Enjoy a relaxed meal where the past lives on at classic New Hampshire inns.
Sometimes our sprawling cities and citified towns seem like just another byway through modern America. But look closer. Across the state, historic properties on roads less traveled offer an escape to a hidden New Hampshire. There you can find a host of fine dining experiences that offer history and New England charm as a side dish.
Stagecoach stops of the past are now accommodating inns with modern conveniences offering a heart-warming escape from the chill of winter and the dull coat of progress. Wide pumpkin pine floors, blazing fires, paned windows with a touch of lace, snow falling on pines - it's why New Yorkers make the drive.
Every region has its past preserved at an inn. Most inn owners are, in fact, just caretakers of a tradition that started with the first stagecoaches and take pride in being keepers of the flame. The flame at many inns now includes a fine dining experience served under the soft glow of history.
In Henniker Cyndi and Mason Cobb escaped the corporate world for innkeeping at the Colby Hill nine years ago. Both have a great interest in food and wine and wanted to combine that with running a historic property. The sign at the door says "Lodging and Good Food" and Cyndi wants to make sure they deliver on that promise. "Good strong food is really important," she says. "Our guests should feel confident they will have a good meal every time. Chefs are like a good musician, you play the same song well each time. If you get tired of it you change the song."
Cyndi is a chef at heart - she was runner-up in a national pancake contest, but the couple depends on a professional chef for dinner service.
The Cobbs recently hired Cory Fletcher as head chef and are pleased to have a chef with the same food philosophy they have - food beautifully presented in portions that allow the diner to enjoy the full presentation of a three-course dinner. Chef Fletcher brings with him a reputation as the Oz in the kitchen at the now-shuttered 55 Degrees in Concord.
Fletcher's philosophy of food is simple - create flavors that are crisp and clean. He works toward balancing flavor profiles, with sweet and spicy or tart and rich flavors that can be tasted separately, but bounce back and forth on the palate. He strives to have a range of textures in each dish, adding crispy duck confit to the sweet potato and apple hash accompanying the spiced duck breast. More than just fun on the tongue, textures and colors add a visual delight - as Fletcher says, you dine with your eyes first. The chef is fully on board the fresh and local food movement and looks forward to establishing relationships with local providers as the growing season burgeons.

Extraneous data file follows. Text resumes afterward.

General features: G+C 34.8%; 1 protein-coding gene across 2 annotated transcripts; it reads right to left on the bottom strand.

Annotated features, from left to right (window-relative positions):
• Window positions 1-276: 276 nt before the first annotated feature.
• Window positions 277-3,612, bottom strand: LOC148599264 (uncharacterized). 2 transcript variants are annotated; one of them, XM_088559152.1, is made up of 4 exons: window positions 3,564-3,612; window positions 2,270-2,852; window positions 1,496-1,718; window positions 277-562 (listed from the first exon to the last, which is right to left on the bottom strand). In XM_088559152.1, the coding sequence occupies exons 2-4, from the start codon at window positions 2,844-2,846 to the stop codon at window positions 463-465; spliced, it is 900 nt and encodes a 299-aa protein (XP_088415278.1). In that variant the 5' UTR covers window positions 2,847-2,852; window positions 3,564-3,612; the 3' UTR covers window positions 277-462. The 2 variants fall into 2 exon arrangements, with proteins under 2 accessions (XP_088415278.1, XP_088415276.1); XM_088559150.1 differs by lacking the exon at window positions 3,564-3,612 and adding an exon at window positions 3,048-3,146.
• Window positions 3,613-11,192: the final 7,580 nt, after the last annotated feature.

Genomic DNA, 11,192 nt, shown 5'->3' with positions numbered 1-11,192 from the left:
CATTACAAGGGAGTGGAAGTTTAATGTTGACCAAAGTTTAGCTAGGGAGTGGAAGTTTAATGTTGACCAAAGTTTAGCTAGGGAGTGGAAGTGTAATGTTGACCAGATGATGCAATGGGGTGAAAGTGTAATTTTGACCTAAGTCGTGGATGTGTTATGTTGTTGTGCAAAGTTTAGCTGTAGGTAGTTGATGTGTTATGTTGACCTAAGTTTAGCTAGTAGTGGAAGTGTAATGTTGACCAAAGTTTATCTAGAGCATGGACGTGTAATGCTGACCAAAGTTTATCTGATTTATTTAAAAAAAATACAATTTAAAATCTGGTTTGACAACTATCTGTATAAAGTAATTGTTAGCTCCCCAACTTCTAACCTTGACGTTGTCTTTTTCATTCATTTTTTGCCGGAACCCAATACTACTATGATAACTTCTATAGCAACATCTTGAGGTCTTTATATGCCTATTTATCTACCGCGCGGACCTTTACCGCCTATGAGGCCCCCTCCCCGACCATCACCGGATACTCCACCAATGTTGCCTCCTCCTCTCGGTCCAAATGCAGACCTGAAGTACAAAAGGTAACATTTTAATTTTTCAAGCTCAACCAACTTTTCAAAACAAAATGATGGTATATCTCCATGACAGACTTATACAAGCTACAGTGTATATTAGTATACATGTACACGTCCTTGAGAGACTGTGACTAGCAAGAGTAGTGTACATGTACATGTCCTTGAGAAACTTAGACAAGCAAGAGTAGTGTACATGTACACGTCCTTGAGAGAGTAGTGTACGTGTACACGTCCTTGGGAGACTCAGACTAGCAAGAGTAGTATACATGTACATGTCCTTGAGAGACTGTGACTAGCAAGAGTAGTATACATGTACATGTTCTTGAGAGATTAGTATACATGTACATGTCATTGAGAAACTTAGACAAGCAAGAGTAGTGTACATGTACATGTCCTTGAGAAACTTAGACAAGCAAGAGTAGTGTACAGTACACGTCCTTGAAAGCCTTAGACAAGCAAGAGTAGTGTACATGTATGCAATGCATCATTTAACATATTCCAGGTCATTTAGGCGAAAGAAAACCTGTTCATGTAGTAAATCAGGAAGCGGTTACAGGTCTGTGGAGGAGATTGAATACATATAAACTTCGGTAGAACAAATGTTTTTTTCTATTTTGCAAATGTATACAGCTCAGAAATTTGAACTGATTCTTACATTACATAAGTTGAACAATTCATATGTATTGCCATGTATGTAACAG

The Colby Hill dining room boasts full-length windows with views into a private courtyard filled with birds and the tracks of wildlife on snow. Spring views bring the color purple with ancient lilacs framed against weathered barn board.
The 14 guest rooms range from cozy rooms to canopied beds to suites in the barn with Jacuzzis and fireplaces. The inn is a member of the Select Registry, Distinguished Inns of North America.
The inn's Cooking Confidential series and team-building workshops offer guests or daytrippers a chance to work with Chef Cory Fletcher. Participants prepare and enjoy a three-course dinner served with matching wines. Next class is scheduled for February 9. NH
Dinner is served Wednesday through Sunday and an à la carte brunch menu is served on Sunday. New is a Sunday supper offering a three-course meal for $21.95.
Colby Hill Inn, 3 The Oaks, Henniker, (603) 428-3281
More ideas for inn dining
Whether you visit an inn just for the food and wine or prefer to finish the night just a few steps up a creaking staircase to a comfy bed, innkeepers are a great resource for local attractions. Marry your stay with a visit to a small-town general store, a wintry sleigh ride or other backcountry adventures. Just ask your host. Here are a few picks by region:
Bedford Village Inn, Bedford
Not far from busy byways this inn offers intimate dining in a series of fire-placed rooms, part of the original architecture of a working farm built in 1810. The luxurious accommodations are tastefully appointed. Other dining options include the Tavern and the new Corks, a small urban wine bar.